Sculpted from white Carrara marble, it is three meters high and it sits on a square pedestal with four dolphins, one at each corner, whose mouths spout water onto enormous shells which forms its base. Named Guara, the woman is the wife of  the Indian chief, Habaguanex. She wears a crown of feathers on her head and a quiver of hunting arrows over her shoulder. In her left hand she holds a horn of plenty filled with Cuban fruits and in her right the coat of arms of the city of Havana. (TQ, with internet sources.)

Translator’s note: Followers of current styles of rock music.

December 8 2012

Cuba: An Economy Does Not Rise Selling Croquettes

December 6, 2012 1 comment

Some years ago, when the Politburo headed by General Raul Castro was studying alternative ways to apply reforms capable of reactivating the moribund island economy, Marino Murillo, fattened ex-colonel converted to the “czar of transformations” said that Cuba was gambling by using unproven methods in its transformations. It is not bad to think for yourself.

The only thing that the proposal from the same group pompously in power for five decades has demonstrated is the failure of its management.  I do not call into question the capability of Cuban economists and technocrats.  Although their pioneering theories have never resulted or drawn attention in western academies or on a jury for the Nobel Prize, audacity and experimentation are preferable to the habitual inertia in closed and totalitarian systems.

Something had to be done.  The economy had fallen by some 35% of GDP, if we compare it with 1989.  After crossing a desert, where the mission was to survive, with thousands of people desiring to emigrate, sparse and very bad food, 12-hour power outages and factories turned into museums of idle machinery, Fidel Castro applied some of the advice that Carlos Solchaga — sent urgently by the Spanish president Felipe Gonzalez in order to advise tepid reforms on the island — whispered in his ear.

The patches permitted opening some individual work initiatives and pockets of mixed economy.  It was a stream of oxygen.  Always with a lone scowling commander watching the car’s advance.  When in Caracas there appeared a loquacious anti-Yankee skydiver, declaimer of poems and singer of Venezuelan dance tunes, Fidel Castro understood that the era of facing those insolent gringos was back.

With high taxes, he locked and blocked the work on his own account.  He no longer needed that legion of “hucksters.”  People who demonstrated that they could live better without the shelter of the State.  While the licenses of the self-employed expired, Castro I resumed the discourse of Father State, he unsheathed the saber and anti-imperialist oratory.  Thanks to the Venezuelan Santa Claus there was light.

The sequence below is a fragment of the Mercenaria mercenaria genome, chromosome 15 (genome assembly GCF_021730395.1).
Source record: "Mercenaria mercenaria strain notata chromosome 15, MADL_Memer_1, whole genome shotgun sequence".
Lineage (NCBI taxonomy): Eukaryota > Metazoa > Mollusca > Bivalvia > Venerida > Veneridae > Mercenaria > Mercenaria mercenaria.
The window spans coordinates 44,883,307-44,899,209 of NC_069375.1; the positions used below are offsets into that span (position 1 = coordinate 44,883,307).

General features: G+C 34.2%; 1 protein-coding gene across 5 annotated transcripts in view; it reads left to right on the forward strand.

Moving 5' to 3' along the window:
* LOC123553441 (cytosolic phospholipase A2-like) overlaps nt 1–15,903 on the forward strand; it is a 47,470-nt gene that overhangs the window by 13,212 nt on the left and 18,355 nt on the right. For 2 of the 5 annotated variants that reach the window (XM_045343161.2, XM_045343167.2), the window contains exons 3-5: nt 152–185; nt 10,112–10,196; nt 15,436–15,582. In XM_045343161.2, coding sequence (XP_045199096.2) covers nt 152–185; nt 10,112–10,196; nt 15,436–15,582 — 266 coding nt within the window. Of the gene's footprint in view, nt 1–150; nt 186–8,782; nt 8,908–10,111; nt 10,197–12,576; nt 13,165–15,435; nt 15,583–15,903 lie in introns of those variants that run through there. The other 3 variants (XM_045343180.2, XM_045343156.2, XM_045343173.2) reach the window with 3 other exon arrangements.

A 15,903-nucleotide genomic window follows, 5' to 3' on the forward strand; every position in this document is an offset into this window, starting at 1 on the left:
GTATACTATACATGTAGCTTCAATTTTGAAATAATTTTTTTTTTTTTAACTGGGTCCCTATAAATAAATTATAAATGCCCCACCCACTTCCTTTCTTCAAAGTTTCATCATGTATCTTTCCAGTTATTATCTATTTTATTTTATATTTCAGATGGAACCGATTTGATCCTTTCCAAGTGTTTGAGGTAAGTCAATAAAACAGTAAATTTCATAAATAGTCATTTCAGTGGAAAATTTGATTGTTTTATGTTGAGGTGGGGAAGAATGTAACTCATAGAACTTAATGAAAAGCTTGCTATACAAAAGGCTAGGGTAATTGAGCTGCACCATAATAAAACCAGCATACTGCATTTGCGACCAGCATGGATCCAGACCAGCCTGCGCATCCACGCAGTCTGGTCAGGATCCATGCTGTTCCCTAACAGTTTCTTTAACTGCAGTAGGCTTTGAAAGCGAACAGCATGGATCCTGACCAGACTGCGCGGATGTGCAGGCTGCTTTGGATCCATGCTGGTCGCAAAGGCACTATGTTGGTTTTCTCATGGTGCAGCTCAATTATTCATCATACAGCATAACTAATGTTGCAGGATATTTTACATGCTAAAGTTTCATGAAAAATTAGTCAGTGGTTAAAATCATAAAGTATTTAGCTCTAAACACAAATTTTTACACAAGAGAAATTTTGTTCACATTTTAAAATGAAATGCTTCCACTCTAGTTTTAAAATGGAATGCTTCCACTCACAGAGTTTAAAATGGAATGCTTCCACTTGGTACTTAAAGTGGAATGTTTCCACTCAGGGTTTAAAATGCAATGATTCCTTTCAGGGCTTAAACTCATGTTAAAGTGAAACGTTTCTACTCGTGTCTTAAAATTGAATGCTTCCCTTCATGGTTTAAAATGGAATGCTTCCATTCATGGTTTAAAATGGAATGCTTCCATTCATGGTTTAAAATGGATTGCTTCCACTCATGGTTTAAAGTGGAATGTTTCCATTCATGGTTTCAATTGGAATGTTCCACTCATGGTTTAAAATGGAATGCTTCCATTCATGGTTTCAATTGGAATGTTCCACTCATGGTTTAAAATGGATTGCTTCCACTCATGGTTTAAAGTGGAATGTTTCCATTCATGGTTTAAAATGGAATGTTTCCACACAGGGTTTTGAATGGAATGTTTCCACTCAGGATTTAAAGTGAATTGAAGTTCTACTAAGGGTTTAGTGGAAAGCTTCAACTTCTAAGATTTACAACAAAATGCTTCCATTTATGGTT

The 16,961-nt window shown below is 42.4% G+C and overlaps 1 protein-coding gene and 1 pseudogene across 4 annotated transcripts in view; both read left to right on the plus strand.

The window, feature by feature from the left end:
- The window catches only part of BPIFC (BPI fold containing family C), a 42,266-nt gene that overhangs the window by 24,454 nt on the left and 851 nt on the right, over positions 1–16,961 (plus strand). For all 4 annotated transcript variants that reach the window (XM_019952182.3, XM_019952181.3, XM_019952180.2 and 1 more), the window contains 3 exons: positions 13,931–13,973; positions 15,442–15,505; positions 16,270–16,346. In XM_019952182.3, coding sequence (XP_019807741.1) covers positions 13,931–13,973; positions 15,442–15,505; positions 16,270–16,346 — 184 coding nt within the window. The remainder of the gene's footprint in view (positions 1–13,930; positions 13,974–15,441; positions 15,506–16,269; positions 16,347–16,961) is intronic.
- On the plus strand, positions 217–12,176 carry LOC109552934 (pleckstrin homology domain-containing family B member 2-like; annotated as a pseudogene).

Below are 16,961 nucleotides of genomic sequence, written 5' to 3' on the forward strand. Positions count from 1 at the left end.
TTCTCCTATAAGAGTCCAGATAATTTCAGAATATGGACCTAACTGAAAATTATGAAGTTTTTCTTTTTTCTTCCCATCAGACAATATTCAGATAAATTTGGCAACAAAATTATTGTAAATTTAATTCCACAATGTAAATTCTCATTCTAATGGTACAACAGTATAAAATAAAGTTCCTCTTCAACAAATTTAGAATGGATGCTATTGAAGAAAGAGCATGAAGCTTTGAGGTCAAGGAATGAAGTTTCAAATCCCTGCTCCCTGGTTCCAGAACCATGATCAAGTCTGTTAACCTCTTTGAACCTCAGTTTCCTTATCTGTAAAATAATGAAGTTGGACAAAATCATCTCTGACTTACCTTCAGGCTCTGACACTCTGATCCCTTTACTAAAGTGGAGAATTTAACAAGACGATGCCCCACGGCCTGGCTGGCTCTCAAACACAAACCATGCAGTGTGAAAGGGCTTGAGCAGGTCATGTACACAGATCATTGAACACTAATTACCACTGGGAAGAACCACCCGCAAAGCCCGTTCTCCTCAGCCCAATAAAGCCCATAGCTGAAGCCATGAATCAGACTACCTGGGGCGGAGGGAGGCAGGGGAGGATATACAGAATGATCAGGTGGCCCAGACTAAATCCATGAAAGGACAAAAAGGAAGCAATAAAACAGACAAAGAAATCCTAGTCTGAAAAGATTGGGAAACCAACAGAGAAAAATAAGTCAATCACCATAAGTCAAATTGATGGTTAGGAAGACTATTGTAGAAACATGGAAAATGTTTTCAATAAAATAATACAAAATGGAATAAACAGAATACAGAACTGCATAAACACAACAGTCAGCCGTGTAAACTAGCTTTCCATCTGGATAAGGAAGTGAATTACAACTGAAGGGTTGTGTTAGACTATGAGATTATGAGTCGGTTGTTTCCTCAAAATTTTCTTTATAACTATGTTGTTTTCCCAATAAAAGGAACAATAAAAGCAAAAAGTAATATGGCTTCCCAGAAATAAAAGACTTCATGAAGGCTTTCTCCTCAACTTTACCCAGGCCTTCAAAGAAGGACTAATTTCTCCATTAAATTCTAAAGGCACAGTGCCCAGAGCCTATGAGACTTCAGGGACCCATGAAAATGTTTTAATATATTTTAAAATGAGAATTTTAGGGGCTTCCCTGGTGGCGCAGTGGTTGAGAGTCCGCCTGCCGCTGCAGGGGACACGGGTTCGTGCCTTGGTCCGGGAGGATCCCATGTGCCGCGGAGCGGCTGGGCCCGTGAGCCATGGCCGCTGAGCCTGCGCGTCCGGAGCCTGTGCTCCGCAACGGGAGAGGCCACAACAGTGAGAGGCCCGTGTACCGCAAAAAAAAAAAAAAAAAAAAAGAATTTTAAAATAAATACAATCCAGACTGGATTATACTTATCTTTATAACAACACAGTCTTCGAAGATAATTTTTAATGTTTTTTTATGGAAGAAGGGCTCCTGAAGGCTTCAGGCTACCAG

The bearded one was thinking big.  Economic alliances with Latin American insurgents that only worked in theory, energetic plans for revolution and discussions about the properties of chocolate bars and baby cereal.  Suddenly he got sick.  Cuba is like a family farm: after me, my brother.  Decided beforehand, it fell to Raul Castro to administer.  So it was.

Castro II has his rules.  He knows that in order to govern a long time or to cede the dynasty to a son, relative or other trusted person, he needed to ignite the economic plan.  He had to make changes.

When one decides to make economic reforms, one must make them.  For one overwhelming reason:  if the parallel utopia keeps living on news loaded with optimism, inflated macro-economic figures and cheap nationalism, the citizenry might lose fear and furiously explode on the streets.

The General’s theory resumes the popular refrain of “full belly, content heart.”  For the official technocrats, the Cuban is happy with rum, women, reggaeton and hot food in the pot, as if we were modern slaves.

With enough food and options for making money, the crowd would ignore that “foolishness about human rights” and not demand democracy or a multi-party system.  That is why the sacred premise of Raul Castro is “beans are more important than cannons.”

The native reforms suffer from authentic reformers.  It’s the same breed.  Another weak point is the incompleteness of those reforms.  Except for the authorization to buy or sell a home, where an owner has the right to do what he wants with his property, the other hyped liberalizations have flaws.  It is like a house over a swamp.

When Castro II gave the green light for Cubans to have mobile telephones, he wanted to demonstrate that the regime was “democratic.”  And he did away with “tourism apartheid” when he permitted citizens to lodge in hotels.  On eliminating the two prohibitions, it was discovered that under the command of Fidel Castro we had been third class citizens.